You know how it goes. You create a fantastic Joomla website with great architecture, awesome usability, clean code and optimized images, and when you’re done, you hand it proudly to your client with (hopefully) some explanation of how to use the site’s backend. I usually create a video tutorial that explains how to perform the basic features.
The client is happy, you get paid, and you move on to the next project. A few months later, when the client comes back with some questions or wants you to upgrade or add some features, you notice that the site is not quite as clean as it used to be, not as optimized as it used to be, and so on. In fact, it’s kinda messy and crappy. Not a site you’d like to sign your name on or to have in your portfolio.
What went wrong?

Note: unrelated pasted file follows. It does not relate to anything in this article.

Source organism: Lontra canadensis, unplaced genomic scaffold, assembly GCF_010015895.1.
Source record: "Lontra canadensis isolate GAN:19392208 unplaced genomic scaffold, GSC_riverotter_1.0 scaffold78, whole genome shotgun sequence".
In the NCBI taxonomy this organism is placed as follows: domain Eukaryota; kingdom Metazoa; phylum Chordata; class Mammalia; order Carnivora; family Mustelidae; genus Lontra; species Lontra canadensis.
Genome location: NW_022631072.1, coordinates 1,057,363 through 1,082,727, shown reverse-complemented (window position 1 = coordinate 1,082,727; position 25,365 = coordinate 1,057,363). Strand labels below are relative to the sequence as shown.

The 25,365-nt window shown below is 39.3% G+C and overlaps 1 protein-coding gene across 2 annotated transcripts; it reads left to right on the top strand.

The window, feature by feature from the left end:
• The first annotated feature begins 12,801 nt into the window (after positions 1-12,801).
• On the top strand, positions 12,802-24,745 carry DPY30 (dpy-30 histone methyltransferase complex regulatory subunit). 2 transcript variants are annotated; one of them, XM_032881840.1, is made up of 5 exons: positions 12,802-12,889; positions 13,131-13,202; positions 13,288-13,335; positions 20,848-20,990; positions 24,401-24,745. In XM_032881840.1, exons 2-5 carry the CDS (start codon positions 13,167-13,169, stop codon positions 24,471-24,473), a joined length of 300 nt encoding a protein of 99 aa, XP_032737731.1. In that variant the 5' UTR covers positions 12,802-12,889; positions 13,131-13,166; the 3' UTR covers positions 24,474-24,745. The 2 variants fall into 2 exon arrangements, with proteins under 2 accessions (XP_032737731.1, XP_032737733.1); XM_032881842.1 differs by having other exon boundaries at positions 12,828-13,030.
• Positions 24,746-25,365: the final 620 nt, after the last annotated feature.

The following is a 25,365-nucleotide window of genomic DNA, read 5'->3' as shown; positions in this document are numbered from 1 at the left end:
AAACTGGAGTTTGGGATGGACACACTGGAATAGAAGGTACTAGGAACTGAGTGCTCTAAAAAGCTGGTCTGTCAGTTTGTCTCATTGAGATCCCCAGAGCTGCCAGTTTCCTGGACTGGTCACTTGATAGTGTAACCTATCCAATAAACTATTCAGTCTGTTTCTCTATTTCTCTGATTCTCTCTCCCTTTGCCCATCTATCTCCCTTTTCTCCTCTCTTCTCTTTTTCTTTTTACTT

Joomla is great because it empowers even non-designers to manage their sites themselves. The problem is that those customers, in their effort to run the site without bothering you, make mistakes.
During the years I’ve been developing Joomla sites, I’ve noticed that some of these mistakes repeat themselves. If those clients knew just a little about what to watch out for as they start using their new site, maybe they wouldn’t make them.
Feel free to send your customers this post to help them avoid these mistakes.
1. Links to outside sites open in the same window.
There’s a very simple rule here: all links to external sites should open in a new window, not the same window. You don’t want to lose that person forever. If a user clicks to a new site in the same window, they’re gone. All HTML editors have the capability to choose “new window” when creating links. If you are linking inside the site however, you should usually open the link in the same window (this is the default). Leave too many windows open while the user browses the site, and they’ll end up with a messy browser.
External site: New window. Your own site: Same window.